Also a tie for #3.

3. SSC Ultimate Aero: 257 mph (413 km/h), 0-60 in 2.7 secs. Twin-Turbo V8 Engine with 1183 hp, base price is $654,400. Tested in March 2007 by Guinness World Records, The SSC Ultimate Aero was the fastest car in the world from March 2007 to July 2010. On March 2011, the Koenigsegg Agera R also surpassed it, forcing this American made car to the #3 spot. Shelby SuperCars will continue their quest to reclaim the fastest car title, and their new SSC Tuatura might do the job (we'll just have to wait).



3. 9ff GT9-R: 257 mph (413 km/h), 0-60 in 2.9 secs. The 4.0 Liter flat-6 Twin-Turbo Engine with 1120 hp, comes with a base price is $695,000. Based on the Porsche 911, the 9ff GT9-R 1120 hp version is limited to 20 units and the exterior may be modified to suit the owner.



4. Saleen S7 Twin-Turbo: 248 mph (399 km/h), 0-60 in 2.8 secs. Twin Turbo All Aluminum V8 Engine with 750 hp, base price is $555,000. Smooth and bad-ass. It will make you want to show it off non-stop.



5. Koenigsegg CCX: 245 mph (394 km/h), 0-60 in 3.2 secs. 90 Degree V8 Engine 806 hp, base price is $545,568. Made in Sweden, it is the older brother of the Agera R, only losing to 4 other supercars in the world.



6. McLaren F1: 240 mph (386 km/h), 0-60 in 3.2 secs. BMW S70/2 60 Degree V12 Engine with 627 hp, base price is $970,000. The fastest car in the 20th century with doors that looks like bat wings. Maybe Batman needs to order one and paint it black

7. Zenvo ST1: 233 mph (374 km/h), 0-60 in 2.9 secs. Twin-Charged 7.0 liter V8 Engine forging 1,104 hp. Base price: $1,225,000. The first Supercar from Zenvo Automotive, a Danish sports car company in pursuit of speed and perfection. This 100% Danish made supercar is limited to 15 units and the company even promised "flying doctors" to keep your baby functioning.



There is a tie for 8th place at 225 mph.

8. Gumpert Apollo: 225 mph (362 km/h), 0-60 in 3.0 secs, 4.2 liter V8 Engine that houses 650 hp. Base price: $450,000. Gumpert claims that the Apollo was designed such that it could drive upside-down in a tunnel with speeds at 190 mph or above. Of course, no one has tested this yet.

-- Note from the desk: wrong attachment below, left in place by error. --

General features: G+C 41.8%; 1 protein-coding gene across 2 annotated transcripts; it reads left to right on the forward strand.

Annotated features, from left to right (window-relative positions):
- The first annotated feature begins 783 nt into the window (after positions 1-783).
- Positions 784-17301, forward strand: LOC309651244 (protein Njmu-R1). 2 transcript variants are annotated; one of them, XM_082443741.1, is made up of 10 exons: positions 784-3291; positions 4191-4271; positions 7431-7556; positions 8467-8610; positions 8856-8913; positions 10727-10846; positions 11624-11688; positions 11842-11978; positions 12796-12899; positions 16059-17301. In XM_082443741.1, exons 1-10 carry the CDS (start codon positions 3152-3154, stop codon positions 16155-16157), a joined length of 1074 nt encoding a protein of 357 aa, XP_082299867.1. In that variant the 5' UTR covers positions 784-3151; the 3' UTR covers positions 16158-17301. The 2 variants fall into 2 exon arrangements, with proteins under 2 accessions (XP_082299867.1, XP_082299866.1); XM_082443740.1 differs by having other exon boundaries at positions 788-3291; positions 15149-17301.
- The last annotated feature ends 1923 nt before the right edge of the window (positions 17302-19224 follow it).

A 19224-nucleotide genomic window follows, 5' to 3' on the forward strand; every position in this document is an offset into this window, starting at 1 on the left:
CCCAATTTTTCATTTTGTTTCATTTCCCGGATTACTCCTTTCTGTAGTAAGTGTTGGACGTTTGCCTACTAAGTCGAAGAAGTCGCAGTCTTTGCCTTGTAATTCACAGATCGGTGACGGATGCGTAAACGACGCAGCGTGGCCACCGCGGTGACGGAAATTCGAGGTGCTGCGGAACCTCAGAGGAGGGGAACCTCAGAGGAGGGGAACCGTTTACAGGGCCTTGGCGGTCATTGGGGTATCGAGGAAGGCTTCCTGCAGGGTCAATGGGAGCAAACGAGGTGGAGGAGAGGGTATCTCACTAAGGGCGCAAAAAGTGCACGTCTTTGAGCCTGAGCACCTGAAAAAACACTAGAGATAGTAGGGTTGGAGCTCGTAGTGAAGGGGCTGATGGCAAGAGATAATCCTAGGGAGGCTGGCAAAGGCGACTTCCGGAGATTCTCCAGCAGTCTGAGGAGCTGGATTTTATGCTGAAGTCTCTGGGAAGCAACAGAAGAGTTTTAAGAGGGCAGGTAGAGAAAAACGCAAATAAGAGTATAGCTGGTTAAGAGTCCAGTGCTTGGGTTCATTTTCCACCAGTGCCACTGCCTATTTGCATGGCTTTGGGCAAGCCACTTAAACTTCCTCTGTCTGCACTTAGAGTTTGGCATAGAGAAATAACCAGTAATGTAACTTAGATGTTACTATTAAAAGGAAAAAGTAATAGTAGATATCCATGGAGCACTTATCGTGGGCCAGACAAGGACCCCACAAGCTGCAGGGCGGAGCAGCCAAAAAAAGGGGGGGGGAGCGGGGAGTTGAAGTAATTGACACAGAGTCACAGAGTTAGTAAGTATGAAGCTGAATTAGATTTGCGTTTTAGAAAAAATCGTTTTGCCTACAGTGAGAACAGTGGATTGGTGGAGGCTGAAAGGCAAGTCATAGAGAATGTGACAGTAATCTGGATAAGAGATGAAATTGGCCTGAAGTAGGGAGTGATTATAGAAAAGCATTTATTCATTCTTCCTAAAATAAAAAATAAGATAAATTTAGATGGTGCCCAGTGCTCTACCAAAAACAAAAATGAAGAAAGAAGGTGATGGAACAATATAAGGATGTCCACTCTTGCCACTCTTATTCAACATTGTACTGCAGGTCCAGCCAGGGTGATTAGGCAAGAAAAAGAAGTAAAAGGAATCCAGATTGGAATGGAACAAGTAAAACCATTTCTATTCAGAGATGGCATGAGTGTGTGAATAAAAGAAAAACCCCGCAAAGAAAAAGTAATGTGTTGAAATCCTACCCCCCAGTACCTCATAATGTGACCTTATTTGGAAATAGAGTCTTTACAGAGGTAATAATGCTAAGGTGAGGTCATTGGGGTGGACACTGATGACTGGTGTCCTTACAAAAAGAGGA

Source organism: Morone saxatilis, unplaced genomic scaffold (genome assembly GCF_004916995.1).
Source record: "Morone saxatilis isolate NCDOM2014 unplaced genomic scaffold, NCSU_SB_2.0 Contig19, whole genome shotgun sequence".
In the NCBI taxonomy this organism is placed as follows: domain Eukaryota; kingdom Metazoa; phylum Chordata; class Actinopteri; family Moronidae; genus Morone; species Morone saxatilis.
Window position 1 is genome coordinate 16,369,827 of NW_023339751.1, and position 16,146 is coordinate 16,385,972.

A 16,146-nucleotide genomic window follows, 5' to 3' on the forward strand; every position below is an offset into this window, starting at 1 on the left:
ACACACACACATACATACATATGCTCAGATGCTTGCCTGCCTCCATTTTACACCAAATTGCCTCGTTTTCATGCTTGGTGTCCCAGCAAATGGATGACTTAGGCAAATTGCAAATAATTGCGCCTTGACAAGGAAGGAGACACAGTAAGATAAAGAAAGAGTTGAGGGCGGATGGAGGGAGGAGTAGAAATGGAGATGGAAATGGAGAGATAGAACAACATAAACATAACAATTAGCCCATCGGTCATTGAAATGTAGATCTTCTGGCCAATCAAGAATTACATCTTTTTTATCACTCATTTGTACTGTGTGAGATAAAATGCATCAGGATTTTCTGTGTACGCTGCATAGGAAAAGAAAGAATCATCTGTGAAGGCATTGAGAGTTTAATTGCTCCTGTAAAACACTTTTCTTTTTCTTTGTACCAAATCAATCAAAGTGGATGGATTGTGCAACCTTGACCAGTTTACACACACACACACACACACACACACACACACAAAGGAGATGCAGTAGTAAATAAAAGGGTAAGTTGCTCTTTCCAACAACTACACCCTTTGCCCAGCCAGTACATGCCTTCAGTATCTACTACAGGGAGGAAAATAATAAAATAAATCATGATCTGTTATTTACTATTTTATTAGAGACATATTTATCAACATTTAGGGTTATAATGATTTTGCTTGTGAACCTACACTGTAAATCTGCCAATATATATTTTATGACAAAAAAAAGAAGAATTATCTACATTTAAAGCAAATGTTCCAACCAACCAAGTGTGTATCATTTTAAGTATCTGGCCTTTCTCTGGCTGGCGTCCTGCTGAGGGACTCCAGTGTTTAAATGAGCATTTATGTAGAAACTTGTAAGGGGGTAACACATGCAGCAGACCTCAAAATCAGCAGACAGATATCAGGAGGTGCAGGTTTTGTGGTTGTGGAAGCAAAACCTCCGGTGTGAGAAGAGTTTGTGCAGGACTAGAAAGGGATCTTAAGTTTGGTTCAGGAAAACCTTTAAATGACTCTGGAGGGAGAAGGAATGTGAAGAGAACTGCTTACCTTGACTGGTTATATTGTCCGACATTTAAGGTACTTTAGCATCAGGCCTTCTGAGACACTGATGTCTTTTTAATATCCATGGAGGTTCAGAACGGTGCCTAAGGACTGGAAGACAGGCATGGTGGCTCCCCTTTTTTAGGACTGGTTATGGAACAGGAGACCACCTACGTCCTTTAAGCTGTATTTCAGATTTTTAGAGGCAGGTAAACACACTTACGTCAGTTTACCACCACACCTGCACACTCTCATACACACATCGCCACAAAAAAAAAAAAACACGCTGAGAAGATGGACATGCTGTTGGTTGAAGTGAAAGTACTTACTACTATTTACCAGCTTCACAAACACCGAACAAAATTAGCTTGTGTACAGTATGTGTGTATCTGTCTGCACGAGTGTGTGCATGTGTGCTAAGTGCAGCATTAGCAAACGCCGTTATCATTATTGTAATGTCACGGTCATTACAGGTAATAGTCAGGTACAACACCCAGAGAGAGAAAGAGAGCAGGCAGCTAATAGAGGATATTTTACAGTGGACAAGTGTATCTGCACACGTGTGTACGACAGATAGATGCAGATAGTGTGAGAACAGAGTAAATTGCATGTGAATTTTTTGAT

8. Noble M600: 225 mph (362 km/h), 0-60 in 3.7 secs. Twin-turbocharged 4.4-liter V8 Engine with 650 hp. Base price is $330,000. The Noble M600 also happens to be a very cool car. Its inconspicuous design sports a slender and contoured body which does not scream out for attention at every second of the day.

There is a 3-way tie for #9!

9. Aston Martin One-77: 220 mph (354 km/h), 0-60 in 3.4 secs. 7.3 litre V12 Engine with 750 hp. Base price: $1,850,000. The production of this is limited to 77, hence the name One-77. This is beauty and power packed into One.



9. Ascari A10: 220 mph (354 km/h), 0-60 in 2.8 secs. 5.0 litre BMW V8 S62 Engine with 625 hp. Base price: $650,000. The company planned to produce 50 of these supercars at its factory in Banbury, England.

9. Lamborghini Aventador: 220 mph (354 km/h), 0-60 in 2.9 secs. V12 Engine with 700 hp, base price is $379,700. According to Lamborghini, Aventador is the name of a Bull that entered into battle at the Saragossa Arena on October 1993. This is the fastest bull in the world!



We have another 3-way a tie for 10th place:

10. Pagani Zonda Cinque Roadster: 217 mph (349 km/h), 0-60 in 3.4 secs. Twin turbocharged AMG V12 engine that produces 678 hp. Base price is $1,850,000. The Pagani Zonda Cinque Roadster is a limited-edition, with five ever produced. It is the quintessential exotic and exclusive supercar.